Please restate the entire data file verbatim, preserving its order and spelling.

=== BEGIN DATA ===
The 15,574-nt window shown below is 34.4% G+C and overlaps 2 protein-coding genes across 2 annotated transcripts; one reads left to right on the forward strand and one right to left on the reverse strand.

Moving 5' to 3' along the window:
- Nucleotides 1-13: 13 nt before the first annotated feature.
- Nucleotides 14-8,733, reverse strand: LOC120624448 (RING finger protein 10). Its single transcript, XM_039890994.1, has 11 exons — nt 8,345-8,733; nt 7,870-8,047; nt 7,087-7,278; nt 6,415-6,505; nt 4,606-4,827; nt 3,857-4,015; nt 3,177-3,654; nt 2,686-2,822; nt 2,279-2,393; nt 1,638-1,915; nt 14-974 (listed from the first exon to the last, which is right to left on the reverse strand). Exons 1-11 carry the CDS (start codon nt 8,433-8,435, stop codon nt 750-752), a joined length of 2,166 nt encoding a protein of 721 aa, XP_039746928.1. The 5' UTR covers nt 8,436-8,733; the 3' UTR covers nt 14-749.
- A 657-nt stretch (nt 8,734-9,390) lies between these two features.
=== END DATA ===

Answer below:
The 15,574-nt window shown below is 34.4% G+C and overlaps 2 protein-coding genes across 2 annotated transcripts; one reads left to right on the forward strand and one right to left on the reverse strand.

Moving 5' to 3' along the window:
- Nucleotides 1-13: 13 nt before the first annotated feature.
- Nucleotides 14-8,733, reverse strand: LOC120624448 (RING finger protein 10). Its single transcript, XM_039890994.1, has 11 exons — nt 8,345-8,733; nt 7,870-8,047; nt 7,087-7,278; nt 6,415-6,505; nt 4,606-4,827; nt 3,857-4,015; nt 3,177-3,654; nt 2,686-2,822; nt 2,279-2,393; nt 1,638-1,915; nt 14-974 (listed from the first exon to the last, which is right to left on the reverse strand). Exons 1-11 carry the CDS (start codon nt 8,433-8,435, stop codon nt 750-752), a joined length of 2,166 nt encoding a protein of 721 aa, XP_039746928.1. The 5' UTR covers nt 8,436-8,733; the 3' UTR covers nt 14-749.
- A 657-nt stretch (nt 8,734-9,390) lies between these two features.